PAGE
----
Question time in federal parliament

Prime Minister Scott Morrison greeted US Ambassador Arthur B. Culvahouse Jr. before Question Time.
Prime Minister Scott Morrison greeted US Ambassador Arthur B. Culvahouse Jr. before Question Time.

WHAT WE LEARNED

* Question time began with recognition of the 50th anniversary of the moon landing.

* The US ambassador to Australia, Arthur Culvahouse, was in the House chamber for question time.

* 2.9 million Australians have lodged their tax returns, up 460,000 on the same time last year.

* Labor wants a departmental inquiry into former ministers Christopher Pyne and Julie Bishop's post-parliament roles reopened.

--

WHAT THE GOVERNMENT WANTED TO SPIN

Why won't the opposition support the government's drought support plan and anti-terrorism laws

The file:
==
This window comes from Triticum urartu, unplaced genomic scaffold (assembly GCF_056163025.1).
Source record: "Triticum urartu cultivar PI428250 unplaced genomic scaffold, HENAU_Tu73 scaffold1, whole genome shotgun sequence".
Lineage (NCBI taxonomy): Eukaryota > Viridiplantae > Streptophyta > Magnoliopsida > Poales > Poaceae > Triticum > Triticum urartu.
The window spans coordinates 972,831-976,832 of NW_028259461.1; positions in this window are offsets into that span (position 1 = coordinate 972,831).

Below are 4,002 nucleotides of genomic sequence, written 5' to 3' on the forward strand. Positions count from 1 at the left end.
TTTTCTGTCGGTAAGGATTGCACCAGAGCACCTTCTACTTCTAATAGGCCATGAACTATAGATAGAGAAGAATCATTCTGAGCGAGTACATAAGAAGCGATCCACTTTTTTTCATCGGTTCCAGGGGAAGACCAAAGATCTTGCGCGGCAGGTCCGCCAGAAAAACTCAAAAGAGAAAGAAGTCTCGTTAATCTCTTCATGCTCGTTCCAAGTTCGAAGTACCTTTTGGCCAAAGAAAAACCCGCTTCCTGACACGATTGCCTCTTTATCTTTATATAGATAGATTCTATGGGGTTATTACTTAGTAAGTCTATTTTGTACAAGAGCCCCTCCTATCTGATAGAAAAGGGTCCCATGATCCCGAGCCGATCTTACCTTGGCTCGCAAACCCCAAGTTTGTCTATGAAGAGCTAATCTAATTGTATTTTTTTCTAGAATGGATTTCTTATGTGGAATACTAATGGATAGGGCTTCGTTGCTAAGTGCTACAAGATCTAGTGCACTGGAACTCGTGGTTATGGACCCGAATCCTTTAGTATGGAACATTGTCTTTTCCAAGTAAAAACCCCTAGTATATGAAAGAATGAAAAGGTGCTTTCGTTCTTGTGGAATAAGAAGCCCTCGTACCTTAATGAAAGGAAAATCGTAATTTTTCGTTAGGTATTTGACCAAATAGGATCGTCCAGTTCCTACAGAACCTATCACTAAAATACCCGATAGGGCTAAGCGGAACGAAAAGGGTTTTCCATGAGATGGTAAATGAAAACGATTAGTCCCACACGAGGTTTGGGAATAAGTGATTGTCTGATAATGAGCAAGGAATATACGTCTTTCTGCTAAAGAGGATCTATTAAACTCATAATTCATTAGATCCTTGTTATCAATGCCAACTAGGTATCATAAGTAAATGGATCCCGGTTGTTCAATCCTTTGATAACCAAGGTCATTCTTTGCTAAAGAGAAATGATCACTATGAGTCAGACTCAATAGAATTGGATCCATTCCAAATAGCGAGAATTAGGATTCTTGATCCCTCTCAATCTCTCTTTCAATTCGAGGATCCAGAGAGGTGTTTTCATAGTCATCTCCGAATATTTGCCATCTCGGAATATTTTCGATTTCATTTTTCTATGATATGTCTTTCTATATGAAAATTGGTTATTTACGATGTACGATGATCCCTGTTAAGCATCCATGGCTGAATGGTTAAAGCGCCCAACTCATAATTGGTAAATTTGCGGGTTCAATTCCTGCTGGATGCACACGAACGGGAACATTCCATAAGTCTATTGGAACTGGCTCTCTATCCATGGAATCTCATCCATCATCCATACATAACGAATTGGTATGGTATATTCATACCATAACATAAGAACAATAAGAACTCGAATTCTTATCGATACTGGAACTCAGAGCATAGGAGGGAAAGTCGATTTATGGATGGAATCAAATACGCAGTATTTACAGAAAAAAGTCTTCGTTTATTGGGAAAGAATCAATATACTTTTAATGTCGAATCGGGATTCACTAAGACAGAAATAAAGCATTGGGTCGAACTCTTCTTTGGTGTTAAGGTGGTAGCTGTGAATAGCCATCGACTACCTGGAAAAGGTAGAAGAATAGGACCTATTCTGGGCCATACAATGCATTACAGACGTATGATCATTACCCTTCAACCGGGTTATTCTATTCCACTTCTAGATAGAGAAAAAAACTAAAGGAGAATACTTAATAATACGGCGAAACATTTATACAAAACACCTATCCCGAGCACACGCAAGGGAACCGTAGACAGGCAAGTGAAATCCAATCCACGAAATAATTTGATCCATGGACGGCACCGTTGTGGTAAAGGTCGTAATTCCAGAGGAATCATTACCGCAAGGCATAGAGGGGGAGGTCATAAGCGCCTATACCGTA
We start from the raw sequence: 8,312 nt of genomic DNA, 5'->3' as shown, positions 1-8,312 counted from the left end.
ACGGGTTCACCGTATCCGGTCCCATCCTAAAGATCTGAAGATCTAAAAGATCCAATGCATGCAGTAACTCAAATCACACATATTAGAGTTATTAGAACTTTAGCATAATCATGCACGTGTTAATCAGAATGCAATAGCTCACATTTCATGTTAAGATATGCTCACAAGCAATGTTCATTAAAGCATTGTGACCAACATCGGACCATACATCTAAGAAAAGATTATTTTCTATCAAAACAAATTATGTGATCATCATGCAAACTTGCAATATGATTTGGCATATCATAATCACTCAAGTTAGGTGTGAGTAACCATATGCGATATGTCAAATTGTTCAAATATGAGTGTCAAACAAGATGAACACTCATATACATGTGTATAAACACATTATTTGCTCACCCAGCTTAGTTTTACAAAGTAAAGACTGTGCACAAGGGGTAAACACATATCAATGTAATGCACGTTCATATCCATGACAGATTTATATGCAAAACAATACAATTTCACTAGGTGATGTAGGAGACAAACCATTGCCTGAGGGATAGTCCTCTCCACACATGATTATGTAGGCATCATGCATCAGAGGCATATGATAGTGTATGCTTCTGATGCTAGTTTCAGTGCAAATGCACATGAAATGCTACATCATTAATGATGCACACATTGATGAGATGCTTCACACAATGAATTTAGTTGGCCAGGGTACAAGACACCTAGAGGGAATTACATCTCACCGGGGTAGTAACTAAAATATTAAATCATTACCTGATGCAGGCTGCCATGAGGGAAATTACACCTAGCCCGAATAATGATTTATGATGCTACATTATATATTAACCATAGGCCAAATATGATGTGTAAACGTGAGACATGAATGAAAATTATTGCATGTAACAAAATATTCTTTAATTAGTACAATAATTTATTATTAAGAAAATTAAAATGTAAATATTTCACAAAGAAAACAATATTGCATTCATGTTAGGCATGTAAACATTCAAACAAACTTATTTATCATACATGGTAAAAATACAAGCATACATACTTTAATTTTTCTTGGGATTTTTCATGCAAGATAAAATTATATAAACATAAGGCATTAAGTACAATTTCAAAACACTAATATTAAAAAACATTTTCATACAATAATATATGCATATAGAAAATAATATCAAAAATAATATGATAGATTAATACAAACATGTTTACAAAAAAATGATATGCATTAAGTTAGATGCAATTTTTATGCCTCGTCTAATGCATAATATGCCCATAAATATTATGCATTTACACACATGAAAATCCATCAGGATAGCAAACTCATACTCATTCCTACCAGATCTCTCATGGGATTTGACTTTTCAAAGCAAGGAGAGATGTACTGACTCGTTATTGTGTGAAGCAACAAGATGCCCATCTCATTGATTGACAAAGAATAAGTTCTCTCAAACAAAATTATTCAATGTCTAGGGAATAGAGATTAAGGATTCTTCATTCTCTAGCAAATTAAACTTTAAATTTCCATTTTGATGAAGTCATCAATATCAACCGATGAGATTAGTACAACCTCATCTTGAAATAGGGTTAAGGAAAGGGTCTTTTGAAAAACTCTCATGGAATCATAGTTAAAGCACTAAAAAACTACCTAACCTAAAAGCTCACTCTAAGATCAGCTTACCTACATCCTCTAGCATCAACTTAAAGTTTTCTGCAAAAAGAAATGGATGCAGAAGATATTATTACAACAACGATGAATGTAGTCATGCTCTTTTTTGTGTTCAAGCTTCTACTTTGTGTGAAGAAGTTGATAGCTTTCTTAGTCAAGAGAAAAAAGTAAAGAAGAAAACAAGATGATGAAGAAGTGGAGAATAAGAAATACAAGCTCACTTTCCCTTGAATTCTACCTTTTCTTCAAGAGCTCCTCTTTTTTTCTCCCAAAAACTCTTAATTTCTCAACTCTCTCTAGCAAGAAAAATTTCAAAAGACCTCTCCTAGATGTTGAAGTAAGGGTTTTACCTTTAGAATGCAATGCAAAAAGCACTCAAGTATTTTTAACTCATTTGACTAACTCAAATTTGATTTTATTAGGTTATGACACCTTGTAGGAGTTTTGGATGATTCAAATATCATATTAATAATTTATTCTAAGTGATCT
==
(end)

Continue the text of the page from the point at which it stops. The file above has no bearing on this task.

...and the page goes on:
--

WHAT LABOR WANTED TO TALK ABOUT

Why is the government unnecessarily politicising national security and support for farmers

--

WHAT THEY SAID

"Does the prime minister doubt which side people are on when they support the unanimous position of the parliamentary joint committee on intelligence and security?" - Labor leader Anthony Albanese.

"What I have noted in my time in this place is that it has always been those who sit on this side of the house have always brought the stronger position." - Prime Minister Scott Morrison on national security.

"There's no change to the government's policy." - Morrison, asked whether he would dump the rise in the superannuation guarantee.

"The leader of the opposition is opposition with a capital 'O'." - Morrison on Albanese.

"The integrity of this government is linked to the observance and enforcement of ministerial standards ... unanswered questions remain." - Labor's Tony Burke on an internal inquiry which cleared Julie Bishop and Christopher Pyne.

Australian Associated Press